seymour chwast interview – top image: self portrait
we recently spoke to seymour chwast, co-founder of push pin studios.
DB: please could you tell us briefly about the evolution of your work?
SC: I was born in the bronx, new york. as a child I was fascinated with comic books and would draw my own characters. I did think that one day i would work in animation or comics but during high school my enthusiasm shifted to commercial art. after graduating from cooper union I worked as a graphic designer at a few different studios in new york before going freelance. next, I formed push pin studio together with milton glaser and edward sorel – that was in 1954. we produced illustration and graphic design for a all sorts of purposes; posters, packaging, typefaces, books, magazines and much more. after twenty years milton left to form his own studio and I have continued working under the push pin name until today.
dante’s ‘divine comedy’ diagram (2001) for the new york times book review
DB: at what age did you decide you wanted to be a graphic designer / illustrator?
SC: at high school I had an art teacher that set us graphic design briefs and encouraged us to enter local design competitions – that’s when I started to take it more seriously.
joan crawford (2013) – from a series, illustrating ‘famous last words’ for print magazine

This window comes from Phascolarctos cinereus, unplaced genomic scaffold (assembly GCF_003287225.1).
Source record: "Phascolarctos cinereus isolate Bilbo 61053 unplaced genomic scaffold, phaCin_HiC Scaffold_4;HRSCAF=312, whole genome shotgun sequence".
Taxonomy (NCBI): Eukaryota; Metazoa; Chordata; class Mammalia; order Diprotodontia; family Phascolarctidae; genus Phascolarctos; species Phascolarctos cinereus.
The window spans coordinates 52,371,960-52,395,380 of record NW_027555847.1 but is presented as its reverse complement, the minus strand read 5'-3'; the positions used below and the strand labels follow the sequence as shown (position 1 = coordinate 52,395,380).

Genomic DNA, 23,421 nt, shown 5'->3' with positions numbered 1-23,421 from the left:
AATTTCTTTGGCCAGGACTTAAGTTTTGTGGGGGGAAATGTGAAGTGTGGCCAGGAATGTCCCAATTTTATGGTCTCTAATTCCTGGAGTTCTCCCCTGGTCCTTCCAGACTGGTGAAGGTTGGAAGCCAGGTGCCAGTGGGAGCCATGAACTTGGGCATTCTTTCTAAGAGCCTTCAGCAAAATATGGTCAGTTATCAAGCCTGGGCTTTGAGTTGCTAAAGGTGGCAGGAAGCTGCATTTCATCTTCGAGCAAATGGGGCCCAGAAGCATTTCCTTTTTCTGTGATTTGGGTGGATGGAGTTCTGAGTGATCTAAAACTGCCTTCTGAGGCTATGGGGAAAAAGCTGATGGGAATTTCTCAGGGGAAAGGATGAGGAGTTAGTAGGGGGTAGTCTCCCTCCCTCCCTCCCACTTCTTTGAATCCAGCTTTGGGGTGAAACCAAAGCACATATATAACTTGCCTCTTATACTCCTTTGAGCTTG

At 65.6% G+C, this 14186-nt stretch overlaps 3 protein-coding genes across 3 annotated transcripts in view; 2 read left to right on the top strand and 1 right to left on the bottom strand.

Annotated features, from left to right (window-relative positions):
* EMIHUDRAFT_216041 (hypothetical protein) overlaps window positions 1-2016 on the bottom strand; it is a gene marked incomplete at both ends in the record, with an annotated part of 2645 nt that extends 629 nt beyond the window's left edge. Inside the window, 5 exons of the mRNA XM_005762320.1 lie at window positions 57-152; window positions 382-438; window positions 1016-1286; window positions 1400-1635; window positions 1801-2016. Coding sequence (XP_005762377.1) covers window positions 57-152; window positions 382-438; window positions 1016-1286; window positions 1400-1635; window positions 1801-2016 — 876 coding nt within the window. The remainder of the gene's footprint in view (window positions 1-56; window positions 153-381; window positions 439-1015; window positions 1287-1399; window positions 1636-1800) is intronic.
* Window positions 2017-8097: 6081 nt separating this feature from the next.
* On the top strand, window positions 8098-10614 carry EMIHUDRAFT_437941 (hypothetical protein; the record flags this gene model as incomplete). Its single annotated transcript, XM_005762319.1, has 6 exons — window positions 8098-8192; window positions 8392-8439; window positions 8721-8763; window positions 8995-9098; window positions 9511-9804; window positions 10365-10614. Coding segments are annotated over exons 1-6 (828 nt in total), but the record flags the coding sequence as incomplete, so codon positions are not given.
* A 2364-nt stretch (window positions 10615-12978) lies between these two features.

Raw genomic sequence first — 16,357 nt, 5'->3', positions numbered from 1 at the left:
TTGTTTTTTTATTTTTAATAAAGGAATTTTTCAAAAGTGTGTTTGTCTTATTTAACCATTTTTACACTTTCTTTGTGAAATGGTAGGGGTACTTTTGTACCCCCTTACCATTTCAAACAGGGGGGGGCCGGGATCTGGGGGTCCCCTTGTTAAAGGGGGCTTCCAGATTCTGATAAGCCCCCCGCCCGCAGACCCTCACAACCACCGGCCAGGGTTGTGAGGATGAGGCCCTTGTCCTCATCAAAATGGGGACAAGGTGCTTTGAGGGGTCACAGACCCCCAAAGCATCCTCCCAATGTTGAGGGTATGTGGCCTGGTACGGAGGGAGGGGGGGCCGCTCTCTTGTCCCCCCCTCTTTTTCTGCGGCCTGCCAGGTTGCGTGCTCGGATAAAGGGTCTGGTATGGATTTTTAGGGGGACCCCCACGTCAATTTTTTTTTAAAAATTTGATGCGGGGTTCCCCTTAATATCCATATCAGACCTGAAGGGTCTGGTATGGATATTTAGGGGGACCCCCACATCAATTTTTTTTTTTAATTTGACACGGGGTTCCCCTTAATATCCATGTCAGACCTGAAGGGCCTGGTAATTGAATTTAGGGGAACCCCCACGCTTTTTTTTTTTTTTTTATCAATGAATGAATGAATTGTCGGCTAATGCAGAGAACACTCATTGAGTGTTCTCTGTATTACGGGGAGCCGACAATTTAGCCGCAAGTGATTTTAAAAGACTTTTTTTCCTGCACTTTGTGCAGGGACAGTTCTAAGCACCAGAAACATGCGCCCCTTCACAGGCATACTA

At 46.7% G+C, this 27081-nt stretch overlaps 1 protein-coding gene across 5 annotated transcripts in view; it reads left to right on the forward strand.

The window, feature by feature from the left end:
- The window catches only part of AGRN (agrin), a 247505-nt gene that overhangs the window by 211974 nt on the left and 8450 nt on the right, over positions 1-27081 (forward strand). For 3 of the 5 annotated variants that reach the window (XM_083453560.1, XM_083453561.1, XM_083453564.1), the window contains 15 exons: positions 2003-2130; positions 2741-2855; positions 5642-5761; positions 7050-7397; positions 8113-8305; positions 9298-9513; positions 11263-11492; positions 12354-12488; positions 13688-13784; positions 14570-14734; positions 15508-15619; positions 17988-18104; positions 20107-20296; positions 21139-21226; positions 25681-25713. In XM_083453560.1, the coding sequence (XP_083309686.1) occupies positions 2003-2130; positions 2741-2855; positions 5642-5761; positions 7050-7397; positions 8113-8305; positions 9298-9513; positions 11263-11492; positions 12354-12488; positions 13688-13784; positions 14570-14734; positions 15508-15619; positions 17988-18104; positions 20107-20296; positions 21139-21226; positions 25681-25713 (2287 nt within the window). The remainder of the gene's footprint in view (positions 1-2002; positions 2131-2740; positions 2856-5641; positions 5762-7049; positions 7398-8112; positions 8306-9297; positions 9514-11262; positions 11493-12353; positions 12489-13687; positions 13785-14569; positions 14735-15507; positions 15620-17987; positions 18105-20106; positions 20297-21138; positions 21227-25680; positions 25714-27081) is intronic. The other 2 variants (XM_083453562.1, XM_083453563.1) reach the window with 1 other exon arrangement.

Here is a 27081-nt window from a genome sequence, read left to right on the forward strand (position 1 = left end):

DB: how would you describe your work to someone who hasn’t seen it before?
SC: stylistically it’s quite varied. in terms of expressionism I’m a generalist but at the core of most pieces is a sense of order and attempt to solve problems.
‘design talk’ poster for a lecture series (1995)
DB: looking back, which of your projects have given you the most satisfaction?
SC: all the projects that I initiated, whether books, posters, the push pin graphic (with others) or the nose. I learned that if the project is all mine I have no excuse when it turns bad.
‘polish head’ poster for a exhibit in poland (2000)
DB: how do you see the future of the poster in a time where people increasingly get their news from the screen?
SC: I see fewer good posters now and it is still a good medium but not necessarily for conveying news.
‘castro’ personal drawing (1989)
DB: what is the most important aspect of poster design for you?
SC: once I settle on a concept I always ask myself:
is it beautiful? is it smart? does it answer the brief I’ve been given?
‘end bad breath’ anti-war poster (1957)
DB: what are your thoughts on specialization vs generalization?
SC: generalists have more freedom, which helps you stay enthusiastic. my lack of specialization has allowed me to explore many different ways to solve problems. I do admire people who are more rigid and focussed in their expression but it’s not something that comes naturally to me.
‘electric follies’ cover for the nose (2000)
DB: do you think it’s important for a graphic designer to be able to draw?
SC: it certainly helps if you can because it allows you to vizualize your ideas quickly. drawing also forces you to observe and study things more closely than you might otherwise.
‘food we love’ cover for the nose (2001)
DB: besides your professional work, what do you have a passion for?
SC: I don’t do crossword puzzles but I like to solve graphic problems.
‘tricks’ cover for the nose (2005)
DB: what’s your most prized possession?
SC: my interest in continuing to design and illustrate after many years.
‘untruths’ cover for the nose (2009)
DB: what advice would you give to any aspiring graphic designers?
SC: be outside of the mainstream but not too far. work hard and save your money.